The Impact of the Russia-Ukraine Conflict on the Insurance Industry, Part Four: A Look at the Reinsurance Market and Its Impact on Ship Insurance
Kansas City, Mo. (January 18, 2023) – For the first time since February 2022, reinsurers have an opportunity to scale back exposure to losses as a result of the Russia-Ukraine conflict.
Generally, a primary insurance company (one that sells policies to individuals or businesses) may attempt to mitigate its risk by transferring some of the risk to one or more reinsurers. The purpose is to allow a primary insurer to take on more risk and provide more coverage to individuals and businesses than it otherwise would be able to do. In essence, primary insurers look to reinsurers to offset the amount of losses paid out by primary insurers to policyholders.
Effective January 1, 2023, many reinsurers have canceled or curtailed policies for war-related claims regarding losses to ships, planes, and cargo shipments. Contract renewals between reinsurers and primary insurance companies typically occur on a 12-month basis. Now that reinsurers are able to renegotiate and reevaluate policies and losses related to the conflict, they appear hesitant to continue providing policies for war-related claims in the marine and aviation industry as it pertains to the subject conflict. From the beginning of this conflict, reinsurers in the aviation industry have seen nearly $10 billion in damages for leased aircraft unable to leave Russia.
In turn, primary insurers of planes and ships carrying cargo to, from, or near Russia, Ukraine, and Belarus are cancelling or limiting coverage to charterers and ship/aircraft owners. Without the backing of reinsurers, primary insurers may be unable to provide coverage for war-related claims to individuals and business, or will do so with lower limits and higher premiums.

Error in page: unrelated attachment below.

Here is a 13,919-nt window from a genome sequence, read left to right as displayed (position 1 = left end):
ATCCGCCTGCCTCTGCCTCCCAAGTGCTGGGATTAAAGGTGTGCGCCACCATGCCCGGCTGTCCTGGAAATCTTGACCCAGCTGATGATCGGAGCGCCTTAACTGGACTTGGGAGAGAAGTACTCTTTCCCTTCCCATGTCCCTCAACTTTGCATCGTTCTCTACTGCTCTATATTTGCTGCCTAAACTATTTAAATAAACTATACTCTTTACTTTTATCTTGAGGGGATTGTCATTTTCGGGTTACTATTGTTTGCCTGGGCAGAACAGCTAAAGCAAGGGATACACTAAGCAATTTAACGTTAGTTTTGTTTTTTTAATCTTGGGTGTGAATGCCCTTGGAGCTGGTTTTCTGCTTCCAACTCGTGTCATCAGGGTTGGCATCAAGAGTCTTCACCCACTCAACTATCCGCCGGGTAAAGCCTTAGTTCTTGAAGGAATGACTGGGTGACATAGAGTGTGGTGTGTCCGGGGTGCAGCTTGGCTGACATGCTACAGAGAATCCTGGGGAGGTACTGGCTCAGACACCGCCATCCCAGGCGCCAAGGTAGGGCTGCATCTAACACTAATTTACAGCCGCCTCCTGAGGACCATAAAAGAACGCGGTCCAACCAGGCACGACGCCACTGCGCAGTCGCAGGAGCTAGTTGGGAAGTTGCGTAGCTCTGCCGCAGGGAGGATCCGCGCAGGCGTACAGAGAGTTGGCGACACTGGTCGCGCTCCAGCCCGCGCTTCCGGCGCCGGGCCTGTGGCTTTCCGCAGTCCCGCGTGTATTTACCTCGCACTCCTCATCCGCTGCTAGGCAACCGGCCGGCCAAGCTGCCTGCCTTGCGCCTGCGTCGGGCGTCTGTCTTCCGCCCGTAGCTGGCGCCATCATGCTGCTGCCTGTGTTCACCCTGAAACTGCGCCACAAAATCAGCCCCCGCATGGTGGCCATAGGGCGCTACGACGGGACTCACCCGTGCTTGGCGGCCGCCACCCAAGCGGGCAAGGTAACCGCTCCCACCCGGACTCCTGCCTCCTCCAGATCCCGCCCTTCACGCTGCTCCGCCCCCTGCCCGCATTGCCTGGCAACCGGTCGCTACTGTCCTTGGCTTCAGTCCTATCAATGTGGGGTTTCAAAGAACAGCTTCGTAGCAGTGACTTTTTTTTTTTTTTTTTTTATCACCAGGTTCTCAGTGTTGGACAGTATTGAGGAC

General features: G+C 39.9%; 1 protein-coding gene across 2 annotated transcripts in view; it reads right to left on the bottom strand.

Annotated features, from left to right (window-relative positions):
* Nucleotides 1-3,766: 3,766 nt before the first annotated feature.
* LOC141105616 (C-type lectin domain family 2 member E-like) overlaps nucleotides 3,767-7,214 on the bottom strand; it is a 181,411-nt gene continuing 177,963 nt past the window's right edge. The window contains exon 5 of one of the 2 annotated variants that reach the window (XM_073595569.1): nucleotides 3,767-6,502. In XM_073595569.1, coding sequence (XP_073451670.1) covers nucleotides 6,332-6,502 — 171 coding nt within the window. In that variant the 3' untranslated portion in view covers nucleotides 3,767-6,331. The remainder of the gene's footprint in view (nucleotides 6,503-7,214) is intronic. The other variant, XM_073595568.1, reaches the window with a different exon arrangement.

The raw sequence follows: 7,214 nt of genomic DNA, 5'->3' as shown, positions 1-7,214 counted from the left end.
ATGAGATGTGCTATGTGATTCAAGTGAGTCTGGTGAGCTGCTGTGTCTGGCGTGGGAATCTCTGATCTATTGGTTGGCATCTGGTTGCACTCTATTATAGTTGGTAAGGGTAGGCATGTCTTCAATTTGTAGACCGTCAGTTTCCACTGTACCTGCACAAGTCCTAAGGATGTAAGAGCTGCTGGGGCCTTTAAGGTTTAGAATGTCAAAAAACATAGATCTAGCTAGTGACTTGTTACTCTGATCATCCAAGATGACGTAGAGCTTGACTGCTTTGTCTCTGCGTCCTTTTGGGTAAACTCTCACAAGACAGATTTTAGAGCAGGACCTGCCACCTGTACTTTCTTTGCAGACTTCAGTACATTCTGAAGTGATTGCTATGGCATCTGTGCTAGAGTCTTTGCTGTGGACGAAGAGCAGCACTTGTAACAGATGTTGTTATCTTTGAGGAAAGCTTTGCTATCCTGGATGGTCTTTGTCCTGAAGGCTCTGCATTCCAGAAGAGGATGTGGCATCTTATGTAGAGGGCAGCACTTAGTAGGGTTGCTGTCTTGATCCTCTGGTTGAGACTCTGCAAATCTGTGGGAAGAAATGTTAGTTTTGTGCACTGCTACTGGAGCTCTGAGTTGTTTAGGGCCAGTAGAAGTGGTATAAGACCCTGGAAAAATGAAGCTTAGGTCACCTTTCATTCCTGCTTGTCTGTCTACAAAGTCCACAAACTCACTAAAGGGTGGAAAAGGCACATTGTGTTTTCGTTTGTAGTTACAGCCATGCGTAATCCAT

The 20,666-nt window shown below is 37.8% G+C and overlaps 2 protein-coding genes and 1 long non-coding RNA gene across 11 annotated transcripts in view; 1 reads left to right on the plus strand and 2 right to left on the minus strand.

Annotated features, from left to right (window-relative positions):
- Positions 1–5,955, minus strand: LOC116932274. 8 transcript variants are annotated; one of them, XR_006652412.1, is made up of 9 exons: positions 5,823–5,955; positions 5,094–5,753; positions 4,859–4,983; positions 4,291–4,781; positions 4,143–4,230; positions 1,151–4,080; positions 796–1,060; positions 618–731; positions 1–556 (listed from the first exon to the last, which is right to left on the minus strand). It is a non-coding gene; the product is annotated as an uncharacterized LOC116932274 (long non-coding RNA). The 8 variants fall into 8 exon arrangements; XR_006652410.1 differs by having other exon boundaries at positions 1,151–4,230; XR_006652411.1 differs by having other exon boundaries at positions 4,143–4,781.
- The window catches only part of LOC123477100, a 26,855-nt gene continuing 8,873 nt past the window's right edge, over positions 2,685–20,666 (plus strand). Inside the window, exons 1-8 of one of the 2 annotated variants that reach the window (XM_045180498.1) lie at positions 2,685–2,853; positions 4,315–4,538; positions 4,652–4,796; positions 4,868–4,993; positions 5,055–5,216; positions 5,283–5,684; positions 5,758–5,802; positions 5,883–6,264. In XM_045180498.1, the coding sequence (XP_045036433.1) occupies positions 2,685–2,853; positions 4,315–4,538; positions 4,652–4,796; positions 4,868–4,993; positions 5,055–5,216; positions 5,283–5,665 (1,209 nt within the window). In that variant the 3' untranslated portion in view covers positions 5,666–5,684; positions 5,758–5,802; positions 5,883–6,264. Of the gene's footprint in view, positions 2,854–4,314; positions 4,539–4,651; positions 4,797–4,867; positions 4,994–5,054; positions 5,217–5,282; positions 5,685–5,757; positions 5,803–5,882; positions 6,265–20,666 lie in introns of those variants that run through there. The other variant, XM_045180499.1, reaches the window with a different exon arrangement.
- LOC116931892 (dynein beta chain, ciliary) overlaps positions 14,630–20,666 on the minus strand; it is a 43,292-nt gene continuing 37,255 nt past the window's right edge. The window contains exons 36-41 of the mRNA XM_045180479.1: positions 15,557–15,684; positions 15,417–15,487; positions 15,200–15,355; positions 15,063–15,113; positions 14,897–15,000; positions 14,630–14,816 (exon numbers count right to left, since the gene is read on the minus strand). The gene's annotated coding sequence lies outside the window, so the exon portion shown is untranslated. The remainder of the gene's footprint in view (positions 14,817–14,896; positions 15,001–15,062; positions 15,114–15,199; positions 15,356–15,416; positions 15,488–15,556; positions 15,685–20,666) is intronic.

We anticipate that this chain reaction will draw scrutiny and perhaps oversight by governmental actors. For example, in December 2022, several insurers out of Japan indicated that in 2023, they would not offer coverage for ships traveling in Russian waters. However, after pressure by the Japanese government, these insurers now seem to be willing to provide some coverage in specific instances. The cited concern by the Japanese government was Japan’s ability to import liquefied natural gas from Russia’s Far East.
With so much change in play, skilled legal advice is important to ensure that insurers manage risk carefully. The attorneys of Lewis Brisbois’ Ukraine Conflict Response Team are available to assist companies dealing with the various effects of the conflict on the global insurance markets. For more information, contact the author or editors of this alert. Visit our Ukraine Conflict Response Practice page for additional alerts in this area.
Michael Kopit, Partner
Jane C. Luxton, Managing Partner – Washington, D.C.
Andrew Pidgirsky, Partner